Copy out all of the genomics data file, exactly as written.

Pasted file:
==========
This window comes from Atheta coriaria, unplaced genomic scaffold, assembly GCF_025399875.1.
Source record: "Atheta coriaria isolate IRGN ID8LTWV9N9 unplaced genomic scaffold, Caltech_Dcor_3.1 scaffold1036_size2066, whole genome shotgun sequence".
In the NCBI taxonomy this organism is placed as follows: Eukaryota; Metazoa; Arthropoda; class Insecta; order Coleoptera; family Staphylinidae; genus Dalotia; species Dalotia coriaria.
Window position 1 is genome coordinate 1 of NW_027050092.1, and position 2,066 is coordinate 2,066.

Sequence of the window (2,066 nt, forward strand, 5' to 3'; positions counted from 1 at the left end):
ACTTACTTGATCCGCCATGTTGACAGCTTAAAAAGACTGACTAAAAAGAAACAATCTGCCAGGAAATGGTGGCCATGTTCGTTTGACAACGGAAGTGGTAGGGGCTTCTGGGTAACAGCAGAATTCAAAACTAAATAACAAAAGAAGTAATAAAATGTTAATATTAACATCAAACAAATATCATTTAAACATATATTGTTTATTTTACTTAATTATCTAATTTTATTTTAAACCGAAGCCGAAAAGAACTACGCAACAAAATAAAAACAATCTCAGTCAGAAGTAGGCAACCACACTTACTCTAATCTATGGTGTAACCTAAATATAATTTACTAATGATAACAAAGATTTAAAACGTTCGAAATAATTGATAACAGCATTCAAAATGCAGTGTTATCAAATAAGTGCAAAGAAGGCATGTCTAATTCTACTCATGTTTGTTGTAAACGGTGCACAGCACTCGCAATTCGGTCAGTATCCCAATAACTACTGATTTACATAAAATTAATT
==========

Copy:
This window comes from Atheta coriaria, unplaced genomic scaffold, assembly GCF_025399875.1.
Source record: "Atheta coriaria isolate IRGN ID8LTWV9N9 unplaced genomic scaffold, Caltech_Dcor_3.1 scaffold1036_size2066, whole genome shotgun sequence".
In the NCBI taxonomy this organism is placed as follows: Eukaryota; Metazoa; Arthropoda; class Insecta; order Coleoptera; family Staphylinidae; genus Dalotia; species Dalotia coriaria.
Window position 1 is genome coordinate 1 of NW_027050092.1, and position 2,066 is coordinate 2,066.

Sequence of the window (2,066 nt, forward strand, 5' to 3'; positions counted from 1 at the left end):
ACTTACTTGATCCGCCATGTTGACAGCTTAAAAAGACTGACTAAAAAGAAACAATCTGCCAGGAAATGGTGGCCATGTTCGTTTGACAACGGAAGTGGTAGGGGCTTCTGGGTAACAGCAGAATTCAAAACTAAATAACAAAAGAAGTAATAAAATGTTAATATTAACATCAAACAAATATCATTTAAACATATATTGTTTATTTTACTTAATTATCTAATTTTATTTTAAACCGAAGCCGAAAAGAACTACGCAACAAAATAAAAACAATCTCAGTCAGAAGTAGGCAACCACACTTACTCTAATCTATGGTGTAACCTAAATATAATTTACTAATGATAACAAAGATTTAAAACGTTCGAAATAATTGATAACAGCATTCAAAATGCAGTGTTATCAAATAAGTGCAAAGAAGGCATGTCTAATTCTACTCATGTTTGTTGTAAACGGTGCACAGCACTCGCAATTCGGTCAGTATCCCAATAACTACTGATTTACATAAAATTAATT